Outlook Columbus on how the Gay Games changed him, and how they can change Ohio, and the world.
Play to Win Equality
The Gay Games is coming to Cleveland-Akron in 2014. The Gay Games is the largest sporting event in the world. It’s even larger than the Olympics because of its policy of inclusion.
I have participated in two Gay Games. I competed in the marathon 1994 in New York and in the triathlon in 2002 in Sydney. Each of those events had a profound effect on me in very different ways.
In 1994, I was still in the process of coming out. The Gay Games, which coincided with the 25th anniversary of the Stonewall riots, was a formative event. I was planning to enter law school in the fall of that year, and I had not yet decided whether I would be “out” at school. The Gay Games was empowering to me – the number and quality of athletes, the seemingly endless number of spectators and the Stonewall history. All of that led me – or gave me the strength – months later to enter law school as an openly gay man. I took classes, like Sexual Orientation and the Law, that I might not have taken if I were afraid of being outed; I got involved in our school and city LGBT lawyers organizations; I was elected the first openly LGBT President of the Student Bar Association at my law school. In many ways, the courage I gained from participating in the Gay Games shaped my law school experience.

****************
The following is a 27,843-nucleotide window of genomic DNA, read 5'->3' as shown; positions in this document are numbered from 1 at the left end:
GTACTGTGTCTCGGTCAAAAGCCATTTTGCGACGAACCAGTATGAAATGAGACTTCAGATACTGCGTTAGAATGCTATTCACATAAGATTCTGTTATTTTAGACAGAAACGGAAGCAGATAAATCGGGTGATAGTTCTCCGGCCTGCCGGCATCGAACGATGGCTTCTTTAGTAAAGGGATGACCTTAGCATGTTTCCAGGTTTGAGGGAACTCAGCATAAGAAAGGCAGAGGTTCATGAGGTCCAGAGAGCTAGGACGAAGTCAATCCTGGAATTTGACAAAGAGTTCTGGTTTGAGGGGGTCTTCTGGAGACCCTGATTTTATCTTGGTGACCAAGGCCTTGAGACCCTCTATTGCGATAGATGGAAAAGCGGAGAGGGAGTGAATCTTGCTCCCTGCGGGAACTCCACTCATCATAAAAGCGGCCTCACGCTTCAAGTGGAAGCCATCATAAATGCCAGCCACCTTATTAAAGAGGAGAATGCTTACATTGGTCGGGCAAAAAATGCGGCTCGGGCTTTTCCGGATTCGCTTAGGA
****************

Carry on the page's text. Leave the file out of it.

Eight years later, I competed in the Gay Games in Sydney. This event was less than a year after the September 11th terrorist attacks. Since that time, I had been feeling disconnected from my work as a commercial litigator and wondering how my career would evolve given my discontent. While in Sydney, I recommitted myself to LGBT issues that I had slowly moved away from while a busy associate at a large law firm. I went back and took on several pro bono cases representing LGBT people and joined the Board of the local LGBT lawyers organization, work that ultimately led me to Equality Ohio.
Each time, participating in the Gay Games changed me, for the better, I believe.
Imagine the change that the Gay Games will bring to over 13,000 participating athletes and artists. Imagine the change that the Gay Games will bring to tens of thousands of spectators. Imagine the impact the Gay Games will have on the teenager in Ohio struggling with his or her sexual orientation or gender identity. Imagine the impact the Gay Games will have on the person in Ohio who has grown up believing the stereotype that gay men in particular are not good athletes – if that stereotype is wrong, what else is wrong with what they believe about LGBT people?
The Gay Games has the power to change individuals, and it is an opportunity to change the state. Ohio is ranked near last in the country in rights granted statewide to the LGBT community. The Gay Games has generally occurred in places that lead on LGBT rights, like San Francisco and Amsterdam, so this is somewhat uncharted territory. I strongly believe that the LGBT community in Ohio, including Equality Ohio, can use the Gay Games to advance the goal of full equality and inclusion.